- Data transfer speeds up to 300MB/s
- All cables and power adaptor included
- 5.2"(D) x 3.5"(W) x 2.1"(H)
- Brushed aluminum – impact resistant
- Fanless enclosure
- Software Included – Intech Hard Disk SpeedTools Utilities OEM (For Mac OS 8.6 – OS X only), NovaStor NovaBACKUP Solution (Windows 2000 and later), ProSoft Engineering Data Backup 3 (Mac OS 10.2.8 or later), Carbon Copy Cloner
- Warranty – 3 Year Repair/Replacement Warranty
Design and Build
The MAXimus Mini’s enclosure is all brushed aluminum and not only looks great, but is sturdy as well. In fact, besides the display or rubber feet, all external components are metal. There’s no flex or squeaking when the enclosure is squeezed, torqued or otherwise mistreated.
The front of the unit features a LCD display that illuminates when powered on to reveal RAID status, drive information and the like. Through a menu button and select button that flank the LCD, users may scroll through everything from alarm management to RAID configuration and backlight setup. Below the display are two drive indicators, with a third that illuminates when the RAID is rebuilding. Changing RAID modes takes seconds to complete making the entire setup process is painless for the end user.
The back of the enclosure includes an access panel for the drives that’s removed with two Philips screws, and the interface array. Removing the two screws on opposite sides of the interface ports, you can easily slide out the interface card from the case. On the inside all that is left is a riser board connected through a PCI-Express-like interface with two SATA connections and the front display electronics on it.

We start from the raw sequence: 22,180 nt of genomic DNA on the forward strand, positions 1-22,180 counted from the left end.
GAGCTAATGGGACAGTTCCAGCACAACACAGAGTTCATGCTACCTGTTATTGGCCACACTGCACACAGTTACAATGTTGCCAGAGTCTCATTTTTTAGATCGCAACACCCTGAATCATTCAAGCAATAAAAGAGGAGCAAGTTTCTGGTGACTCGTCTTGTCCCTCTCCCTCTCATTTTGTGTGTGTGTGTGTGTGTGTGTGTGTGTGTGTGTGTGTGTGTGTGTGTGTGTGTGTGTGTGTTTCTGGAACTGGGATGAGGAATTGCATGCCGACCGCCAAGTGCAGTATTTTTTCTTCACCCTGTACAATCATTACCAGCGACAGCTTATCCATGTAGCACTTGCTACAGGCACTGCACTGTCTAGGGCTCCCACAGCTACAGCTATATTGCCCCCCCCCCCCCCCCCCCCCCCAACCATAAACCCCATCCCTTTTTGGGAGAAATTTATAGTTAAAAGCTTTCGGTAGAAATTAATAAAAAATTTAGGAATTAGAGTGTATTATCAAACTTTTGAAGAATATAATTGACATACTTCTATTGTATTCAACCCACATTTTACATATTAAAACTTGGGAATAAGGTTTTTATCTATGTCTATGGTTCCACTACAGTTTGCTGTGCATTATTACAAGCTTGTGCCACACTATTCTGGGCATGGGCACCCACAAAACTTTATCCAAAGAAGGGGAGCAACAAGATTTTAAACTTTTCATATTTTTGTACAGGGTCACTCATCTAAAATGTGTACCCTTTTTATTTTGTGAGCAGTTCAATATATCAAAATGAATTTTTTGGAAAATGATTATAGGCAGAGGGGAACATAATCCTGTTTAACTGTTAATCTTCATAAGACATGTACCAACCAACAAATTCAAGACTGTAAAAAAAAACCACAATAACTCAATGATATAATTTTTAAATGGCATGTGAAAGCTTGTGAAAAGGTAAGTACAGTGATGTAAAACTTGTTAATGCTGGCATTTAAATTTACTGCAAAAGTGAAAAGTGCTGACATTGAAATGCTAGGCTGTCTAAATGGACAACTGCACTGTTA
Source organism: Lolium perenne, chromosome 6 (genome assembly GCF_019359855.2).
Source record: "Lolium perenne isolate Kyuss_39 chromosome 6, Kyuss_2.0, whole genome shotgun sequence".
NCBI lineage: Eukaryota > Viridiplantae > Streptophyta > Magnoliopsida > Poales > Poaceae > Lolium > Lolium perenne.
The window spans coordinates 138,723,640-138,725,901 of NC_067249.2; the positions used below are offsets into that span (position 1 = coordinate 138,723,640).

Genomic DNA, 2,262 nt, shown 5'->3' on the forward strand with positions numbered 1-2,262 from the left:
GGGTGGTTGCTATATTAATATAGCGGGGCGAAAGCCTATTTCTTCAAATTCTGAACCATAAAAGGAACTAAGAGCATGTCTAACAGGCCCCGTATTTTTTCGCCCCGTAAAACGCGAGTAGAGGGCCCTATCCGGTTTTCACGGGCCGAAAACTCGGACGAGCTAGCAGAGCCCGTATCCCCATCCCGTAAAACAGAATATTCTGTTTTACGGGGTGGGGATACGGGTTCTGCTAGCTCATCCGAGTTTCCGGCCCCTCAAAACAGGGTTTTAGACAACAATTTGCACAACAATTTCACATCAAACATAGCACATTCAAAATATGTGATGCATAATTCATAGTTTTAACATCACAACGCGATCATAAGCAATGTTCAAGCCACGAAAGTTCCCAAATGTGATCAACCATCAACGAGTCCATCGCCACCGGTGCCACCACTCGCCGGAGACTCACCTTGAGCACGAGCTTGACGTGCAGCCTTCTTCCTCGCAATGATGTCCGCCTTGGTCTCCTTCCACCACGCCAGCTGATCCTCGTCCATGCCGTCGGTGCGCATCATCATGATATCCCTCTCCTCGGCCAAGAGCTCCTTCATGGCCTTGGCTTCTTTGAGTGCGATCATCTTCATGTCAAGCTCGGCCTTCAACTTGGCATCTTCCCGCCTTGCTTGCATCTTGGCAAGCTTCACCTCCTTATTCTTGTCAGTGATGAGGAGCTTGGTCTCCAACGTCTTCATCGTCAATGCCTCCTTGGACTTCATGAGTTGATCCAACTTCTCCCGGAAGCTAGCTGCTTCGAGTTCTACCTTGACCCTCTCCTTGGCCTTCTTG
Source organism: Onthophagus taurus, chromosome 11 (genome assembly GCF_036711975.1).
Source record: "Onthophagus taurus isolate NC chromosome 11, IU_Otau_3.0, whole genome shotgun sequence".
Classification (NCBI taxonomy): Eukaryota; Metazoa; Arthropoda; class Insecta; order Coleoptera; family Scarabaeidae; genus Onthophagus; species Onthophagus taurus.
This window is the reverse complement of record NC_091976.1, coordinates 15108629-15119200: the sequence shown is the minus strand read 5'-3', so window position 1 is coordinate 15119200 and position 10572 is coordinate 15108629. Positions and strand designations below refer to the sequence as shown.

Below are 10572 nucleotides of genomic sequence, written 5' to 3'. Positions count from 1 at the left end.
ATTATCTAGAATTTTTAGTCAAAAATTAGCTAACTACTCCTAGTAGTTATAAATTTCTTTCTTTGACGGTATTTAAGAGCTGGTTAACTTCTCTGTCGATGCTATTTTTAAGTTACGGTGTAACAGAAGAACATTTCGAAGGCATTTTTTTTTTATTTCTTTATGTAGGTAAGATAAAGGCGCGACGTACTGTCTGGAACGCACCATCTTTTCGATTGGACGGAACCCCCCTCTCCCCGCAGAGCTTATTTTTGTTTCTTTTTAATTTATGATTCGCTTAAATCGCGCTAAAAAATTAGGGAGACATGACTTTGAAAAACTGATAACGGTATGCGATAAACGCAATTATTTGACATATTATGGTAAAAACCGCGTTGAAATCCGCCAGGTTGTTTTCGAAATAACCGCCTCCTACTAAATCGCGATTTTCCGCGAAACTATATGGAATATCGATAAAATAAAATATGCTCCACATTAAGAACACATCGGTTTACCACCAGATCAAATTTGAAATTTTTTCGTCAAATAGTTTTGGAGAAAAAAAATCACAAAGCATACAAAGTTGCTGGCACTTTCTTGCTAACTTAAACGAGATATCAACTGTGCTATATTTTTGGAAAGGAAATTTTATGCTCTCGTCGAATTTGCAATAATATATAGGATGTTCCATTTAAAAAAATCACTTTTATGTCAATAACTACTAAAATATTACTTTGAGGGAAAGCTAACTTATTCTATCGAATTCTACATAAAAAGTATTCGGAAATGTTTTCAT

Looking at the main board, the MAXimus is powered by an Oxford Semiconductor OXUFS936DS FireWire400/800/USB2.0/eSATA to Dual SATA Controller that handles the all of the primary functions of the mini RAID array.
With the performance aspect of RAID0 and the data integrity angle of RAID1, we decided to split the benchmarking section for this array into two parts. The first covers the performance side of things with an included set of Hitachi 7K500 2.5-inch 7200RPM notebook drives in RAID0 followed up by a matching pair of Intel SSD 710s in RAID0. The last group of tests will look at both arrays in RAID1 for users interested in the performance when redundancy is a higher priority.
We tested the Newer Technology Guardian MAXimus Mini over eSATA to prevent the interface from slowing down our tests. Although FireWire 800 offers a substantial speed boost over USB, it still maxes out below 100MB/s.